While drought parches the landscape, however, some businesses benefit from the dry spell. The California synthetic turf industry is thriving as sales skyrocket. One South Bay landscaper reported jumps in annual revenues from under $300,000 in 2012 to more than $2.5 million in the first nine months of the year. An artificial grass supplier based in Torrance reported turf sales for 2014 are on track to be double those of 2013, when 625,000 square feet of turf were sold.

“California drought boosts South Bay synthetic turf businesses as homeowners turn to artificial grass,” by Jordan England-Nelson, Torrance Daily Breeze (Calif.), Oct. 27, 2-14

Water equity issues

Low reservoirs and drying rivers have Californians coveting water, especially that kept for recreational use. Lake Mission Viejo holds 1.2 billion gallons of potable water that is reserved for the elite living around the recreational lake, while some California communities’ wells and other water supplies have dried up. The lake loses roughly 88 million gallons to evaporation annually and is refilled with potable water.

There was scandal about filling the lake in 1977 during a historic drought, which led to an order from the California Water Board to stop filling the lake. When the drought eased one year later, the lake was filled with water from the Colorado River.

“Lake Mission Viejo isn't feeling California drought — yet,” by Matt Stevens, Los Angeles Times, Oct. 30, 2014


Texas reservoirs low after years of drought

Nearly four years of drought have taken a harsh toll on northwest Texas water supplies as reservoir levels fell and were slightly lower than at this time last year. Residents of Rule in Haskell County were asked to use no more than 5,000 gallons of water per month. Wichita Falls remained in a Stage 5 drought catastrophe. In Texas, 792 water systems had mandatory water restrictions in effect, including 322 that depend on surface water, according to the Texas Commission on Environmental Quality.

Property valuations around Lake Travis continued to rise, despite the low level of the lake and increasing distances from the shoreline to homes that were once waterfront property. Lake Travis has fallen to 41 feet below average.

“As rain stays away, a parched region seeks relief,” by Bill Hanna, Fort Worth Star-Telegram (Texas), Oct. 27, 2014
“Land appraisals disputed as drought shrinks lake,” by Associated Press, Austin American-Statesman (Texas), Oct. 27, 2014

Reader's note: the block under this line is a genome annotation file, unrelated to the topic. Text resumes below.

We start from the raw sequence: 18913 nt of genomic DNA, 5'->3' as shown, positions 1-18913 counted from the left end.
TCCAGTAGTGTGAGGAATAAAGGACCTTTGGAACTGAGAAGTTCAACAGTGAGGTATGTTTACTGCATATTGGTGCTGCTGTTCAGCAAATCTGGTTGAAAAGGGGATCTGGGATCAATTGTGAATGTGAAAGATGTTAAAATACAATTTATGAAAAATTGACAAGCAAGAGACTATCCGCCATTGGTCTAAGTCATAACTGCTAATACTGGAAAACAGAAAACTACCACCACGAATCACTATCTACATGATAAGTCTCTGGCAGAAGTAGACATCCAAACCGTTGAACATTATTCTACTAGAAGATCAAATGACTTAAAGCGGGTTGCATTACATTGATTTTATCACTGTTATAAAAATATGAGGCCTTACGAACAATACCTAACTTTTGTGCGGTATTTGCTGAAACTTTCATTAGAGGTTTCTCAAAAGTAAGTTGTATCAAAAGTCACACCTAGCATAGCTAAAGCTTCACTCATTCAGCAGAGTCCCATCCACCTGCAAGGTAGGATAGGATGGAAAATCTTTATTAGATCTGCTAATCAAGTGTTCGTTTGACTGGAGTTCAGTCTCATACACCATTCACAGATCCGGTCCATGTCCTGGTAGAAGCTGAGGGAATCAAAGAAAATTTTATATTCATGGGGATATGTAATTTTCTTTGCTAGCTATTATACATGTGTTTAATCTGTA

Edwards Aquifer Authority pays farmers not to irrigate

To conserve water, the Edwards Aquifer Authority in south Texas will offer the Voluntary Irrigation Suspension Program Option in 2015. The program conserves water in the aquifer by giving payments to farmers and other heavy water users in exchange for them not irrigating.

“New drought tool: pay farmers not to irrigate,” by Scott Huddleston, My San (Texas), Oct. 1, 2014

Low water levels threaten wildlife

Texas salamanders and clams were threatened by the persistent drought. Near San Marcos, salamanders were collected from the wild and kept in a refuge to protect the species from extreme conditions that would endanger the population. Meanwhile, there were far fewer rangia clams in a northeast inlet of Galveston Bay. The reduced populations suggested to scientists that the Trinity River was not supplying enough fresh water to sustain the clams.

“Scientists dive into work to protect salamanders,” by William Luther, Bryan-College Station Eagle (Texas), Oct. 8, 2014
“Deaths of Galveston Bay clams may signal trouble,” by Matthew Tresaugue, Wichita Falls Times Record News (Texas), Oct. 31, 2014


Fewer wetlands

Duck habitat was a problem in Nevada, too, like in California, with fewer places for the waterfowl to stop as water holes dry up. Wildlife experts say that ducks will keep flying south past the state, searching for better wintering grounds elsewhere if Nevada is too dry, resulting in hunters bagging fewer ducks.

“Western drought disrupts Nevada duck migration,” by Benjamin Spillman, Reno Gazette-Journal (Nev.), Oct. 29, 2014


Water supplies a concern for businesses

Oklahoma’s dwindling water supplies have become more of a concern to businesses considering relocating to the state. Companies contemplating the move more frequently ask whether the region has a ready, dependable supply of water. Ten years ago that issue was not typically among concerns businesses had about moving to the state.

“Oklahoma's dwindling water supply takes economic toll on state, officials say," by Silas Allen, (Oklahoma City, Okla.), Oct. 23, 2014